• 1 red chilli, finely sliced to serve

Heat a couple of tbsp of the oil in a large frying pan. Fry the panner over a medium heat until browned and crisp all over, then remove to a plate with a slotted spoon and set aside.

Heat another tbsp of oil in the pan, then add the garlic and stir-fry for a couple of minutes (make sure the frying pan isn’t too hot when you add the garlic or it will burn). Add the tomatoes and cook for about 6 minutes or until just turning jammy. Add the salt, pepper, cumin, chilli powder and turmeric, then stir for another minute before taking off the heat.

Bring a large pan of water to the boil and add salt. Add the green beans and cook for 2 minutes, then add the mangetout and cook for another 2 minutes. Add the peas and cook for 1 more minute, then drain and leave to steam dry.

Heat the sauce, then stir in the paneer. When both are hot, stir in the veg. Sprinkle over the sliced red chilli and serve.

(Original recipe from Fresh India by Meera Sodha, Fig Tree, 2016.)

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These are delicious and perfect with some crusty bread or flatbreads for scooping. Do buy the fancy butter beans in a glass jar if you can. You can make this up to a day ahead and the flavours will improve.

Wine Suggestion: We really like this dish with a nice, chilled Vermentino. Tonight’s choice, the Poggio ai Ginepri Bianco from Tenuta Argentiera in Bolgheri. Long and vibrant with a rich citrus and pear flavour and layers of texture and wild sage to finish.

  • 5 cloves of garlic, finely chopped
  • 2 mild red chillies, finely chopped, including the seeds
  • 1 tbsp coriander seeds, finely crushed with a pestle and mortar
  • 3 preserved lemons (80g), inner parts discarded and skin finely sliced
  • 1 ½ tbsp roughly chopped thyme leaves
  • 4 sprigs of rosemary
  • 1 tbsp tomato purée
  • 170ml olive oil
  • 1 jar of butter beans (700g)
  • 2 large vine tomatoes, roughly grated and skins discarded

Put the garlic, chillies, coriander, preserved lemon, thyme, rosemary, tomato purée, olive oil and 1¼ tsp of flaked salt into a medium sauté pan on a medium-low heat and stir together. Heat gently for 25 minutes, or until very fragrant but not browned at all. Turn the heat to low if the oil gets to hot.

Stir in the butter beans, then turn the heat up to medium and cook for 10 minutes. Remove from the heat and leave to infuse for at least an hour, or longer if you can.

Meanwhile, mix the grated tomato with tsp of flaked sea salt and plenty of black pepper.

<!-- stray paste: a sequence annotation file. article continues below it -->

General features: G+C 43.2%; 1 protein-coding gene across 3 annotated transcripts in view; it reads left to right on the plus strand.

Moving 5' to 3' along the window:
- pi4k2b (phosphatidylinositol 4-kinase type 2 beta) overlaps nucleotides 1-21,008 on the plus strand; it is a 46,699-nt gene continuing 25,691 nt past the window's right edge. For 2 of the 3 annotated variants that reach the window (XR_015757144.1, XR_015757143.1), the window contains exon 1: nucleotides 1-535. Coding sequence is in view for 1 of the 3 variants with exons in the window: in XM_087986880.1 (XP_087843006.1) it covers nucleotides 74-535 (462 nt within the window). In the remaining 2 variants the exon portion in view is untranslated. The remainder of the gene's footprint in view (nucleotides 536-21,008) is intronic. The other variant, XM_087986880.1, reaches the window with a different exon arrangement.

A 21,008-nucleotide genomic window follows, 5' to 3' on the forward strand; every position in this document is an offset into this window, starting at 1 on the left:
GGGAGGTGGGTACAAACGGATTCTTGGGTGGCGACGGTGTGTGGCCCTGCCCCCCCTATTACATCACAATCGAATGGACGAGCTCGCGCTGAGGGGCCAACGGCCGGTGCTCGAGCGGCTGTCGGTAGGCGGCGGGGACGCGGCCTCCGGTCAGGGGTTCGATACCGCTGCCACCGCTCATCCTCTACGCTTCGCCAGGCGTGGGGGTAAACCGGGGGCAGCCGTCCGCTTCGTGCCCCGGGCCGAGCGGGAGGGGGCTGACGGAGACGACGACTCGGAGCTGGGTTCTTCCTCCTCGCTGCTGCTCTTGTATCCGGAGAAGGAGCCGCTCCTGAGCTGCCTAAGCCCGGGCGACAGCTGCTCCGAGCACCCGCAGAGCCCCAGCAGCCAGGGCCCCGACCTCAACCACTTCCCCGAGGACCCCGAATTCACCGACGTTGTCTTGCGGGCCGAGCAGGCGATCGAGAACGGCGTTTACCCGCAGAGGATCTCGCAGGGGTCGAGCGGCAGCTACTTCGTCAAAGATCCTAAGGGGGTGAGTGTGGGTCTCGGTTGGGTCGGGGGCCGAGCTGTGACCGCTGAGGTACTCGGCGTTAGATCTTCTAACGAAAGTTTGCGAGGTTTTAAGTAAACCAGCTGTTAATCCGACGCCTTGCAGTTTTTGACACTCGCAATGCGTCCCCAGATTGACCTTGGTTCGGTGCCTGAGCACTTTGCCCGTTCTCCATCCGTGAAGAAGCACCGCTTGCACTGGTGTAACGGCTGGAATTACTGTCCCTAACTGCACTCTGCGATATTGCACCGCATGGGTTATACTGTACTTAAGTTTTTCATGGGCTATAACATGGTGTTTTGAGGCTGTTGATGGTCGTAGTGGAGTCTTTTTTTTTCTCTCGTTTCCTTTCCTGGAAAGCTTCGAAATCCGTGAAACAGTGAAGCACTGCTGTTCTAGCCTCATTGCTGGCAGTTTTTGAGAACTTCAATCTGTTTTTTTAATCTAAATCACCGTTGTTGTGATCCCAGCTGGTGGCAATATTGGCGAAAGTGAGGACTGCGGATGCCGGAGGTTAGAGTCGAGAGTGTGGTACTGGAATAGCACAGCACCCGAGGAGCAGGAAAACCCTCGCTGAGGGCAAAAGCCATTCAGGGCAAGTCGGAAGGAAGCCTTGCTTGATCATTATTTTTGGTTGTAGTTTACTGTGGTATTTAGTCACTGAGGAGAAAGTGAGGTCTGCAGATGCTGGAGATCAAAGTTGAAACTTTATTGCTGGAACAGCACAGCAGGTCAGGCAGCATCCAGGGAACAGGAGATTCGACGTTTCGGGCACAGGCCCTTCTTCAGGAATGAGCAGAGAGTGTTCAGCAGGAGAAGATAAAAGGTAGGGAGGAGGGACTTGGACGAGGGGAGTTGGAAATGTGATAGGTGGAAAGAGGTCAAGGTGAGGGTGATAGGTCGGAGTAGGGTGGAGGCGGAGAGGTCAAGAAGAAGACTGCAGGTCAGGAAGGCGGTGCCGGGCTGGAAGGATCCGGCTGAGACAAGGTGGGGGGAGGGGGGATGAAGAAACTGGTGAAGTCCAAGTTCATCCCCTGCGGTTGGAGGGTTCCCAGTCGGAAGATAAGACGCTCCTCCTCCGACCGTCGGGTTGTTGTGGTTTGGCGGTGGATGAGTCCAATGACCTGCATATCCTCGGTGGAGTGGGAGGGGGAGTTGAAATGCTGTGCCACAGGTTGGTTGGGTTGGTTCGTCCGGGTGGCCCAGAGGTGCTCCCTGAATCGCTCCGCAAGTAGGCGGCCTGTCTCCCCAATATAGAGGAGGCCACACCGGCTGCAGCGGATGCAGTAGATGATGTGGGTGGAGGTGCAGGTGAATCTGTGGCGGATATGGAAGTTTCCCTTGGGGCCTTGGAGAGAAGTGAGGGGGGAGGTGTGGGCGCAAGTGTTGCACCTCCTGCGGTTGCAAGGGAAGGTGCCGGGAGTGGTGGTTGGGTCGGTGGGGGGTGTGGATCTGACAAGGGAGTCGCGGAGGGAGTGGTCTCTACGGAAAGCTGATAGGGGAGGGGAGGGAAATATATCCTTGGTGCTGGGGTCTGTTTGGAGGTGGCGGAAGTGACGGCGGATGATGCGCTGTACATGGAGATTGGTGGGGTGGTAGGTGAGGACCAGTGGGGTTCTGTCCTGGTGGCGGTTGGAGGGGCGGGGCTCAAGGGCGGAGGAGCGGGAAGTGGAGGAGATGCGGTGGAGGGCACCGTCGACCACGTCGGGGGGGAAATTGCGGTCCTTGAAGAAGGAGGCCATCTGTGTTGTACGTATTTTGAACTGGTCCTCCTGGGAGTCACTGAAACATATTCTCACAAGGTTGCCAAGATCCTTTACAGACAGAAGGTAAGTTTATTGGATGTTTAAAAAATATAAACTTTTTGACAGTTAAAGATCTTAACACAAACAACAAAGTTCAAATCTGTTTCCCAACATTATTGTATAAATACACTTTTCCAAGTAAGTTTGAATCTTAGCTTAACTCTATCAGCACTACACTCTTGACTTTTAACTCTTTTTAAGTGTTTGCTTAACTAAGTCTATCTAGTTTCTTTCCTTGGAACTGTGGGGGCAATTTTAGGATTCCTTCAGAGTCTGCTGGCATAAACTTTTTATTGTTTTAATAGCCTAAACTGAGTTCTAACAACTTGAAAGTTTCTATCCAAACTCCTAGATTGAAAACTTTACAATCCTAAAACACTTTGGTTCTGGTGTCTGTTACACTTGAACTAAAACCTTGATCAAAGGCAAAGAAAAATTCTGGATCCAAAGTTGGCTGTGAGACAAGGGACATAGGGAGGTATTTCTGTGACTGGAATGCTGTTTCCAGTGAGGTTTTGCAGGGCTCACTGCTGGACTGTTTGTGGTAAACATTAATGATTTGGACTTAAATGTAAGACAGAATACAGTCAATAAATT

Spoon the butter beans into a shallow bowl and spoon over the grated tomato, mixing it in in places. Then serve with crusty bread or flatbreads.

(Original recipe from Ottolenghi Test Kitchen: Shelf Love by Noor Murad & Yotam Ottolenghi, Ebury Press, 2021.)

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A nice treat for two and ready in minutes.

Wine Suggestion: Something red from Italy’s Adriatic coast, but nothing too big or complex as this is a fun, casual dish! For us Umani Ronchi’s Rosso Conero Serrano, a Montepulciano – Sangiovese blend that has a medium body, fresh and bright cherry fruits and a gentle, earthy tannins was the ticket.

Prawn spaghetti with tomato, chilli & basil – serves 2

  • 1 tbsp olive oil
  • 1 clove of garlic, crushed
  • ½ tsp dried chilli flakes
  • 150g baby plum tomatoes
  • 150ml white wine
  • 200g spaghetti
  • a handful of basil leaves
  • 225g raw peeled prawns
  • a generous knob of butter

Warm the oil in a large frying pan, then add the garlic and chilli flakes and cook for a couple of minutes. Add the tomatoes and cook for a few minutes until starting to soften, then add the white wine and cook for a further 5 minutes.

Meanwhile, cook the spaghetti according to the packet instructions in lots of very salty water, then drain but reserve a cup of the cooking water.

Add the basil and prawns to the tomatoes, season well, and cook until the prawns turn pink. Stir in the butter and spaghetti and a splash of pasta cooking water if you need to loosen the sauce a bit. Toss it all together and serve.

(Original recipe by Janine Ratcliffe in Olive Magazine, March 2020.)

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Do buy good quality tuna for this, packed in olive oil. We like Ortiz which is widely available and excellent quality. We’d also highly recommend Shines’ Wild Irish Tuna, one of our local companies based in Donegal. We have tried loads of their tinned and jarred fish and they are all top quality.